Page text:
saw it fall limply into the dirt, sank his spurs into his mount and galloped down the slope,

rocks and holes be damned. He didn't know...he couldn't tell...had he gotten the snake...

before?

 

When he reached the path by the stream, he dismounted at full run, kicked the remains of

the rattler away and flung himself to his knees. "Lizzie?" His heart was pounding in his ears.

"Lizzie?"

 

 

His hand trembling, he pushed the white scarf away, biting his lip when he saw the two fang

marks, blood dripping from them. "Oh, Lizzie...no!" he moaned.

 

Instantly the memory of the bite on his grandmother's leg was all too clearly there, so real

it almost overlapped that on Elizabeth's arm.  She died so quickly, his grandmother had, and

in his arms.  As he gathered Elizabeth to his chest, he remembered the size of the rattler that

had been behind the grain sacks in the barn. It was huge, at least seven feet long. His eyes

shot to the side. This one was smaller, a lot smaller, maybe only two feet. It was young, carried

less a load of venom, though he knew now young rattlers had more potent venom than older

snakes. Perhaps he'd killed it before it could deliver its full load?

 

He didn't cut her, though, not like he had his grandmother. During his years at the mission

one of the older children had been bitten and the wise old woman who'd cared for him had

explained to him that cutting across the bite did not help, but made things worse. She'd tied

a rag loosely above the bite, loose enough to slide a finger under. He whipped off his bandana

and tied it around her arm. What? His mind was racing. What had the woman done next?

The boy's leg had swollen. It had swollen terribly and they'd taken off his shoe, slit open his

pants leg.  He tore at the sleeve of her shirt, ripping it apart with his bare hands. She was

wearing a silver bracelet and he removed that, sliding it into his pocket. The boy had lived.

He'd been very sick, but he'd lived. The old woman had kept cool compresses on the bite.

He remembered how he'd prayed. He'd prayed and prayed as the leg swelled and turned

colors. But the boy had lived.

 

He needed his canteen, needed to soak some cloth in water to make a compress. He lay her

gently back, rising and turning to go to his horse to get the canteen. His mouth dropped open

as the sandstorm cleared the top of the hill.

 

 

Looking frantically around, he saw the rocky ledge had a narrow, almost canyon-like break to it. Yes...yes! He remembered now! Back in there was a deep depression, made by ages of flash flooding and wind-blown sand.

 

Scooping up his wife, he dashed toward the shelter of the cave, laying her down, then

sprinting to lead his horse and hers into the canyon, taking his canteen and bedroll before

he returned to her.  There were some old, broken branches in the canyon and using them,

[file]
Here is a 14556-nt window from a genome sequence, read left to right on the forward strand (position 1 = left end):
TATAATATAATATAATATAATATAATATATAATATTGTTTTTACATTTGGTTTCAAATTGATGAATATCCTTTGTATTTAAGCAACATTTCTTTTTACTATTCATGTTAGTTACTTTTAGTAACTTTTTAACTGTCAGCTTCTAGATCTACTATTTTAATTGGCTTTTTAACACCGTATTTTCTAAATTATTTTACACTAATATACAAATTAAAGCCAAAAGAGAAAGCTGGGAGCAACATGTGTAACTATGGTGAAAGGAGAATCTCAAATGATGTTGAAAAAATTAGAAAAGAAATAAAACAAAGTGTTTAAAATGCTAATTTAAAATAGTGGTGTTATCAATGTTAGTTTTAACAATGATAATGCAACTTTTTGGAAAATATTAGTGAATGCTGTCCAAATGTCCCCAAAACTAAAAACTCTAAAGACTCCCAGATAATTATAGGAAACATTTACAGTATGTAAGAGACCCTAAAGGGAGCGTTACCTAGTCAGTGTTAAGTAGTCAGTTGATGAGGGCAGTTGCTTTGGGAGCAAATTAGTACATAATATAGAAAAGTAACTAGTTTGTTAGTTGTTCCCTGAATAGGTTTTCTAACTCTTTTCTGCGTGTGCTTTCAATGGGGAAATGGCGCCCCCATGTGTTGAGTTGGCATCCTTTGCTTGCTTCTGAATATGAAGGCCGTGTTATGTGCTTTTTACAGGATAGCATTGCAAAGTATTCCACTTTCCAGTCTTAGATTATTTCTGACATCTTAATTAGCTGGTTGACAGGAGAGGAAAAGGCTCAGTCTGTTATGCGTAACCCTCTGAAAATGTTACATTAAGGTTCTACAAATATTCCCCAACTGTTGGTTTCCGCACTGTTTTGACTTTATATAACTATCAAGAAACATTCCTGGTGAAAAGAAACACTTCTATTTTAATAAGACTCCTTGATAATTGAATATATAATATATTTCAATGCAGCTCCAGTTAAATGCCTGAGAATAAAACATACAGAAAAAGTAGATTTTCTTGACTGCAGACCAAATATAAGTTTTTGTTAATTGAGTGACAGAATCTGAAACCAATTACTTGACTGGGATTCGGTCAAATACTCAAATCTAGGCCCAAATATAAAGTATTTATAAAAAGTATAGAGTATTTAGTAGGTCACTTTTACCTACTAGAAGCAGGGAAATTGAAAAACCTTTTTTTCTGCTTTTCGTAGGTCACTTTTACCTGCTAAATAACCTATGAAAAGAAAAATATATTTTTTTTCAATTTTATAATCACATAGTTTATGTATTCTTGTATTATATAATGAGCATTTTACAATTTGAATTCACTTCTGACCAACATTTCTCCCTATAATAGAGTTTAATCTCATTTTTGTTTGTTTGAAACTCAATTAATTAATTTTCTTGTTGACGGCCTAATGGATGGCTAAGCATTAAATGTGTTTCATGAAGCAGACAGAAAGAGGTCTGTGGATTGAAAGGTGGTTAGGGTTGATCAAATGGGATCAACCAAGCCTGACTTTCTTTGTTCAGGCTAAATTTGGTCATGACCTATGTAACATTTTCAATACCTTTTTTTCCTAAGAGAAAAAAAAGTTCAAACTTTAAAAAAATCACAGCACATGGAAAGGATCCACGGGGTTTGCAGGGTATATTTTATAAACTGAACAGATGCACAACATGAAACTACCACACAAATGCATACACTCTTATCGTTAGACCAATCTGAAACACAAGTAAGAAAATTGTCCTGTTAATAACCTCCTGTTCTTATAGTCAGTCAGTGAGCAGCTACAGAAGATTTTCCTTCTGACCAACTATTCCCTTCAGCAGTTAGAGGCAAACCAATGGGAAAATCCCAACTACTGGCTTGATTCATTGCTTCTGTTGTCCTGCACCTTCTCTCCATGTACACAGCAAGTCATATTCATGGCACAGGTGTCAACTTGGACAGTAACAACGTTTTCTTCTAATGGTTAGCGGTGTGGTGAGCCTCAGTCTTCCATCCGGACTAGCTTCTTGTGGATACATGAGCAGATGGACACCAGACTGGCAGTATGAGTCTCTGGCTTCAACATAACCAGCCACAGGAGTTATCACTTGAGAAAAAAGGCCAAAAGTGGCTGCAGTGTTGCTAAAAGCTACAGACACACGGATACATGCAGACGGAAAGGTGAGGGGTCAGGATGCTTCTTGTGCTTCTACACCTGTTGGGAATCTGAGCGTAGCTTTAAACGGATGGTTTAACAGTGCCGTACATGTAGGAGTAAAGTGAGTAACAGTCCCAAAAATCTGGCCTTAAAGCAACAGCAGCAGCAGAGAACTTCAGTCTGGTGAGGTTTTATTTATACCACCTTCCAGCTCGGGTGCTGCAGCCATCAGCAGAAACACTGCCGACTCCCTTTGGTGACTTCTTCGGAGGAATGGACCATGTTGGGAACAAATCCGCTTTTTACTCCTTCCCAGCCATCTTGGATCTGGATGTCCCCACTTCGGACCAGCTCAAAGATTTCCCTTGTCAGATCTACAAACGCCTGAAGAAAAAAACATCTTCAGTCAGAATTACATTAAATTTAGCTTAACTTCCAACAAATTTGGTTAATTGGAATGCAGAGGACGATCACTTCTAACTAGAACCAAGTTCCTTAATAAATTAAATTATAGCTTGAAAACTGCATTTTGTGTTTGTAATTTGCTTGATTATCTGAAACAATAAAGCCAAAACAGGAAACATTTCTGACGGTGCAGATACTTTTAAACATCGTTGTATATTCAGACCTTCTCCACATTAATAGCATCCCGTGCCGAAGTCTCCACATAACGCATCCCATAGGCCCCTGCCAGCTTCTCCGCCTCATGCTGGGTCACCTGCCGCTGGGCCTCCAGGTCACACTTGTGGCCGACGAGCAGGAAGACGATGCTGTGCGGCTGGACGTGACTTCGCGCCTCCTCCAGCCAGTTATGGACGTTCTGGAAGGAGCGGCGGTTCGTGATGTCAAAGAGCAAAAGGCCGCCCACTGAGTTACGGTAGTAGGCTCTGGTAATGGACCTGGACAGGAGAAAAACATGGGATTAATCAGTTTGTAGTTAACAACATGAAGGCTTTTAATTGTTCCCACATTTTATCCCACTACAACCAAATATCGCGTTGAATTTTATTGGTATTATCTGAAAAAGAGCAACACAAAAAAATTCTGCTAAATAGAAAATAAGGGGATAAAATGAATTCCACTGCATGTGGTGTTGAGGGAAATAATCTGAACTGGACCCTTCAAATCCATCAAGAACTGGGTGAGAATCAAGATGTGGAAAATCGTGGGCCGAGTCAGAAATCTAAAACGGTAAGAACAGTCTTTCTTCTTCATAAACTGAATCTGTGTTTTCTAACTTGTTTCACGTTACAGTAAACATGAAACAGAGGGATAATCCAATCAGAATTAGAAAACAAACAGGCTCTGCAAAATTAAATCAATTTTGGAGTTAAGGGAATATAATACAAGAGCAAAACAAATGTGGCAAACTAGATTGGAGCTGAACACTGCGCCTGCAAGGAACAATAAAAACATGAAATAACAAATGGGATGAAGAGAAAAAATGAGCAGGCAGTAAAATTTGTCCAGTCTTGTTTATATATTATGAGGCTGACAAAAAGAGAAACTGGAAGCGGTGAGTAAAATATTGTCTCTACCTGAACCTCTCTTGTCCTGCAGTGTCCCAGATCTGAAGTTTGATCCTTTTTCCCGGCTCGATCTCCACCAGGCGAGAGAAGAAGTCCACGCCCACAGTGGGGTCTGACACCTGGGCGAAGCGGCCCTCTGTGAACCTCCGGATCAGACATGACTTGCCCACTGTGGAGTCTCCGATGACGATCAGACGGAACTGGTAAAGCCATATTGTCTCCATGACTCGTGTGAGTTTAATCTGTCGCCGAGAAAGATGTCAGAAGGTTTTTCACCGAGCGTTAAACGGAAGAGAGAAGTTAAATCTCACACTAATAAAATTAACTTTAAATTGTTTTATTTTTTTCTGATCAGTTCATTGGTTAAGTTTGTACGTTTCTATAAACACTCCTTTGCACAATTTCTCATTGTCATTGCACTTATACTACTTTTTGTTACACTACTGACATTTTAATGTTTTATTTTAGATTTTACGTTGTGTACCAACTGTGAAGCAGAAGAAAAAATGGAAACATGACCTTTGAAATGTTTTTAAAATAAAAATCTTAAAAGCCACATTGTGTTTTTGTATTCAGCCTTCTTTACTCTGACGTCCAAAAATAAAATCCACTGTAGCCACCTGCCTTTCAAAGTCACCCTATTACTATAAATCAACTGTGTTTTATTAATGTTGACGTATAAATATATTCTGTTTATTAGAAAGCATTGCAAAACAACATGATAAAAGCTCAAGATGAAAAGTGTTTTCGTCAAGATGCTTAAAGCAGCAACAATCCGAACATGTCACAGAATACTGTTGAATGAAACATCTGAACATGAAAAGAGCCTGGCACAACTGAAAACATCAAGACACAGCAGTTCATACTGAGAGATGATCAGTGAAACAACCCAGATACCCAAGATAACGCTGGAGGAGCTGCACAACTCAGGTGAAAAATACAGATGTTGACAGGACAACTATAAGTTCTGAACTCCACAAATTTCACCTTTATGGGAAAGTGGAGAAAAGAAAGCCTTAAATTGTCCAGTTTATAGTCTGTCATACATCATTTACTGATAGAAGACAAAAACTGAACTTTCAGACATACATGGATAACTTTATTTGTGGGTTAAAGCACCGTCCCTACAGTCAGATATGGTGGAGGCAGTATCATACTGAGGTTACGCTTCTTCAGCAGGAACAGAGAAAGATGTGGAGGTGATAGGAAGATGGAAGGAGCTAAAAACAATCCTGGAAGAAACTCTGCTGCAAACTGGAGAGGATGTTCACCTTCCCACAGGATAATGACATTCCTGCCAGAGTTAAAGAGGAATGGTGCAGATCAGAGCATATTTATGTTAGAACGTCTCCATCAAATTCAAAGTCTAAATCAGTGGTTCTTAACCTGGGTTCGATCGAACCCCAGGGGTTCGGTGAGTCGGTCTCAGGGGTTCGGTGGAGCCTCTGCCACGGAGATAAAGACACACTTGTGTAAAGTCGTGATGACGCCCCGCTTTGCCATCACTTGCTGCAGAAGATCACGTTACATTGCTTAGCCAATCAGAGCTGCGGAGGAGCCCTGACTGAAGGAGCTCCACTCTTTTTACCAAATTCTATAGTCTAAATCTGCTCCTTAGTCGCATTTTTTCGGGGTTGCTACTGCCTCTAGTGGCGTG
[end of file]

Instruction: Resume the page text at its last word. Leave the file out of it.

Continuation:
and some large rocks, he made some sort of cover over the small entrance to the cave with the bedroll.  He didn't like leaving the horses outside, but there was only crouching room in

the cave and at least the canyon was at right angles to the direction the wind was blowing

and would offer some shelter.

 

He propped Elizabeth a bit, recalling something about keeping the bite lower than the heart.

Taking off her scarf, he folded it, wet it and pressed it to the wound. Sliding his left hand

under her head, he found a large lump. She'd hit there when she'd fallen. Sand was sifting

in around the edges of the blanket. One corner of it came loose, flapped up, letting more

sand in. He dived for it, grabbing more rocks to hold it down, to prop up the branches.

 

Crawling back to Elizabeth, spitting sand out of his mouth, he pulled her into his lap, letting

her arm hang down, pressing the wet scarf to it. He checked it every few minutes. The blood seeping out didn't seem to be stopping. The old woman had told him there was something in

the venom that kept it flowing. Her skin near the bite was already changing color, as though she'd been bruised, and her arm was beginning to swell.

 

"Not like this!" he gritted. "Please...please...not like this!"

 

 

In his desperation, he rocked back and forth with her in his arms. He'd done that with his

grandmother, too, hadn't he? And it was minutes, mere minutes before she'd died. His left

hand curved around her neck and he could feel her pulse racing. Her breathing seemed off

to him, too. He felt himself cracking apart inside, as though someone were taking a hammer

and chisel to his heart, breaking pieces of it off.  This was worse, worse than everything in

his life that had gone before.  He was making little moaning sounds deep in his throat as he

rocked her. 

 

"Please, Lizzie, please...oh, God, please...don't go! Please don't go!"  Such big pieces were

breaking off his heart that he knew, everything in him knew, that if she went there would be

nothing left of it. 

 

There was nothing more he could do for her and his helplessness nearly overwhelmed him.

The wind howled at his feeble blanket door and in the dim light he stared at her face, not

knowing if she were dying from the snake or the fall. She was there, right there in his arms,

yet somehow she felt removed from him. He held her more tightly.